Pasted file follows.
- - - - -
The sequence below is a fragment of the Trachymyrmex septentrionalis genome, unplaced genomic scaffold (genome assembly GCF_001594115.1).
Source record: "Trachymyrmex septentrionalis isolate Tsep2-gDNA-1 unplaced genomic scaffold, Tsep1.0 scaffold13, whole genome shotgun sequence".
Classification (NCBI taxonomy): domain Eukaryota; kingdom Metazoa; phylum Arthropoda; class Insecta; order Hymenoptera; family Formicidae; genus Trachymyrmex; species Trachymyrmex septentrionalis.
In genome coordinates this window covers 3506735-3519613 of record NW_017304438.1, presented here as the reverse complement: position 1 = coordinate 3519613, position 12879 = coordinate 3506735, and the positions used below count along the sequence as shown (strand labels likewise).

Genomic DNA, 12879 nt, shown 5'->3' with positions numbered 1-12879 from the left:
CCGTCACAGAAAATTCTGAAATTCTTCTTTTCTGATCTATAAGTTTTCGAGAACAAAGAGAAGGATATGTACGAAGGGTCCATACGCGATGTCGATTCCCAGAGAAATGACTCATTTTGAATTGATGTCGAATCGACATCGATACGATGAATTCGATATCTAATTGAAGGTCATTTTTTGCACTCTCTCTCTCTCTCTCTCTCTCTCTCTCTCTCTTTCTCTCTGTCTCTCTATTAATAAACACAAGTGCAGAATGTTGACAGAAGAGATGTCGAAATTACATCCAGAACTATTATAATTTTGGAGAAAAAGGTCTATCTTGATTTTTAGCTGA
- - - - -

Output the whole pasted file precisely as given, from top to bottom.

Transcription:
The sequence below is a fragment of the Trachymyrmex septentrionalis genome, unplaced genomic scaffold (genome assembly GCF_001594115.1).
Source record: "Trachymyrmex septentrionalis isolate Tsep2-gDNA-1 unplaced genomic scaffold, Tsep1.0 scaffold13, whole genome shotgun sequence".
Classification (NCBI taxonomy): domain Eukaryota; kingdom Metazoa; phylum Arthropoda; class Insecta; order Hymenoptera; family Formicidae; genus Trachymyrmex; species Trachymyrmex septentrionalis.
In genome coordinates this window covers 3506735-3519613 of record NW_017304438.1, presented here as the reverse complement: position 1 = coordinate 3519613, position 12879 = coordinate 3506735, and the positions used below count along the sequence as shown (strand labels likewise).

Genomic DNA, 12879 nt, shown 5'->3' with positions numbered 1-12879 from the left:
CCGTCACAGAAAATTCTGAAATTCTTCTTTTCTGATCTATAAGTTTTCGAGAACAAAGAGAAGGATATGTACGAAGGGTCCATACGCGATGTCGATTCCCAGAGAAATGACTCATTTTGAATTGATGTCGAATCGACATCGATACGATGAATTCGATATCTAATTGAAGGTCATTTTTTGCACTCTCTCTCTCTCTCTCTCTCTCTCTCTCTCTCTTTCTCTCTGTCTCTCTATTAATAAACACAAGTGCAGAATGTTGACAGAAGAGATGTCGAAATTACATCCAGAACTATTATAATTTTGGAGAAAAAGGTCTATCTTGATTTTTAGCTGA